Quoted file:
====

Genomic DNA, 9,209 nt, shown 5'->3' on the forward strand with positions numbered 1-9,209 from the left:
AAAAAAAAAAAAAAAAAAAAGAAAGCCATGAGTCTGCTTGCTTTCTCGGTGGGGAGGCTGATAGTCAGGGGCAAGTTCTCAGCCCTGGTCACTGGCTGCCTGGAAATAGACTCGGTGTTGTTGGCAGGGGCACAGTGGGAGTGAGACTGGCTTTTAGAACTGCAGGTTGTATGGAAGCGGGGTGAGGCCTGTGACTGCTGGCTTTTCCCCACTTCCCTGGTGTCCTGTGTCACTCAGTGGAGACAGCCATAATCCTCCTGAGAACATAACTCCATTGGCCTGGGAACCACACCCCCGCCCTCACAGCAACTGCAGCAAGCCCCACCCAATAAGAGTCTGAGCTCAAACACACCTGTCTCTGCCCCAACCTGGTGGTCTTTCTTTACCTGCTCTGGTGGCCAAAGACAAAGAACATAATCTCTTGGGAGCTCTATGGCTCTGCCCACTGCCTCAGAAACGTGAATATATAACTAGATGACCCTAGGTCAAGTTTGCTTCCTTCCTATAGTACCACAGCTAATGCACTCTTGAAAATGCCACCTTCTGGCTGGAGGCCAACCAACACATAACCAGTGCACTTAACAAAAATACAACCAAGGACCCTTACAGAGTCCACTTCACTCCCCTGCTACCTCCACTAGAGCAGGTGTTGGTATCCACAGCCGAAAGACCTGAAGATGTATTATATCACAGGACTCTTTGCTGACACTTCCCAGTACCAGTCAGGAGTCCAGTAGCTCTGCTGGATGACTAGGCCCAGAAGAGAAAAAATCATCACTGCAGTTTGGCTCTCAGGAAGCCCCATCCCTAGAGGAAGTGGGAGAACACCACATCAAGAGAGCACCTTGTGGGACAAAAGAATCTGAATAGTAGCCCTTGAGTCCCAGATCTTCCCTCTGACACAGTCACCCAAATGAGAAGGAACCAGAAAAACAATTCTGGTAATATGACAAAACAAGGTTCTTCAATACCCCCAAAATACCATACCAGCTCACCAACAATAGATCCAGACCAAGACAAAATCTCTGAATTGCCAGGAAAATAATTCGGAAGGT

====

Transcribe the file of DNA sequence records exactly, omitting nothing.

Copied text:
Genomic DNA, 9,209 nt, shown 5'->3' on the forward strand with positions numbered 1-9,209 from the left:
AAAAAAAAAAAAAAAAAAAAGAAAGCCATGAGTCTGCTTGCTTTCTCGGTGGGGAGGCTGATAGTCAGGGGCAAGTTCTCAGCCCTGGTCACTGGCTGCCTGGAAATAGACTCGGTGTTGTTGGCAGGGGCACAGTGGGAGTGAGACTGGCTTTTAGAACTGCAGGTTGTATGGAAGCGGGGTGAGGCCTGTGACTGCTGGCTTTTCCCCACTTCCCTGGTGTCCTGTGTCACTCAGTGGAGACAGCCATAATCCTCCTGAGAACATAACTCCATTGGCCTGGGAACCACACCCCCGCCCTCACAGCAACTGCAGCAAGCCCCACCCAATAAGAGTCTGAGCTCAAACACACCTGTCTCTGCCCCAACCTGGTGGTCTTTCTTTACCTGCTCTGGTGGCCAAAGACAAAGAACATAATCTCTTGGGAGCTCTATGGCTCTGCCCACTGCCTCAGAAACGTGAATATATAACTAGATGACCCTAGGTCAAGTTTGCTTCCTTCCTATAGTACCACAGCTAATGCACTCTTGAAAATGCCACCTTCTGGCTGGAGGCCAACCAACACATAACCAGTGCACTTAACAAAAATACAACCAAGGACCCTTACAGAGTCCACTTCACTCCCCTGCTACCTCCACTAGAGCAGGTGTTGGTATCCACAGCCGAAAGACCTGAAGATGTATTATATCACAGGACTCTTTGCTGACACTTCCCAGTACCAGTCAGGAGTCCAGTAGCTCTGCTGGATGACTAGGCCCAGAAGAGAAAAAATCATCACTGCAGTTTGGCTCTCAGGAAGCCCCATCCCTAGAGGAAGTGGGAGAACACCACATCAAGAGAGCACCTTGTGGGACAAAAGAATCTGAATAGTAGCCCTTGAGTCCCAGATCTTCCCTCTGACACAGTCACCCAAATGAGAAGGAACCAGAAAAACAATTCTGGTAATATGACAAAACAAGGTTCTTCAATACCCCCAAAATACCATACCAGCTCACCAACAATAGATCCAGACCAAGACAAAATCTCTGAATTGCCAGGAAAATAATTCGGAAGGT